The Mavericks

Mavericks [1991]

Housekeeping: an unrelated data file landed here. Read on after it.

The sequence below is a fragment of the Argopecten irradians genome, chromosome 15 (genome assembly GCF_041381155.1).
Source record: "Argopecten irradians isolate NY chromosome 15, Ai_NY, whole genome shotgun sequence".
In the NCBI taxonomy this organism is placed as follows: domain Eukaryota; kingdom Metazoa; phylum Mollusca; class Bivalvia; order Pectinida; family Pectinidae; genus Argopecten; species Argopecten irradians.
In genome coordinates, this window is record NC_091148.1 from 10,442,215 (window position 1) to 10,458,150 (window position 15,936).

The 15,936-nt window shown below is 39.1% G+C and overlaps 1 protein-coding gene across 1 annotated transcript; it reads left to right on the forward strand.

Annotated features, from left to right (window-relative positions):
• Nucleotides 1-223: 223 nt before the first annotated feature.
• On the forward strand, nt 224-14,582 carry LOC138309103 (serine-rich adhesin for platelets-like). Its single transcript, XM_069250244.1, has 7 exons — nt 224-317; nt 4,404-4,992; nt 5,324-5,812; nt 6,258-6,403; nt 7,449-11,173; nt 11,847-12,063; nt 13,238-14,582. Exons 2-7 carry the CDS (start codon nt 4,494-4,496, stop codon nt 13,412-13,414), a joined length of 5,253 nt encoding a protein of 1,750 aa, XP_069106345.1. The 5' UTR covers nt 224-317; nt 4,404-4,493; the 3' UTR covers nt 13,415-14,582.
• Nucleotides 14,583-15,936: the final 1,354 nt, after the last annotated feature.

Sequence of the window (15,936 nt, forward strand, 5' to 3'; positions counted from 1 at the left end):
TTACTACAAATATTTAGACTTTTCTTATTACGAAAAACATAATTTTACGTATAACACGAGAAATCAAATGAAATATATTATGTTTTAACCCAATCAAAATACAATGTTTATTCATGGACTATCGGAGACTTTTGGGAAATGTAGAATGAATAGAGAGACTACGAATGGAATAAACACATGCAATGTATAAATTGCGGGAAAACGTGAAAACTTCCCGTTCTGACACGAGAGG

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The Mavericks' debut album was a pale shadow of the music they'd be putting on plastic a few years later, but it's strong enough to make clear this was a significantly more interesting band than one would expect to hear on the country charts in 1990. Vocalist (and principle songwriter) Raul Malo was still learning how to control his spacious, Orbison-esque tenor, but anyone with ears could tell the man already had a great voice, and if the group would become more adventurous with time, this material sounds tight, enthusiastic, and pretty ambitious for a band aiming toward the mainstream recording market (and cutting the sessions on their own dime). It's significant that four of the best songs from this album would be re-recorded for the Mavericks' major-label debut in 1992, and that by that time guitarist Ben Peeler (whose style is solid but more than a bit rote) would be out of the picture, but The Mavericks is hardly an embarrassing place for a band this good to start their recording career; it's a stylish and enthusiastic album from a band who would get much better with time.

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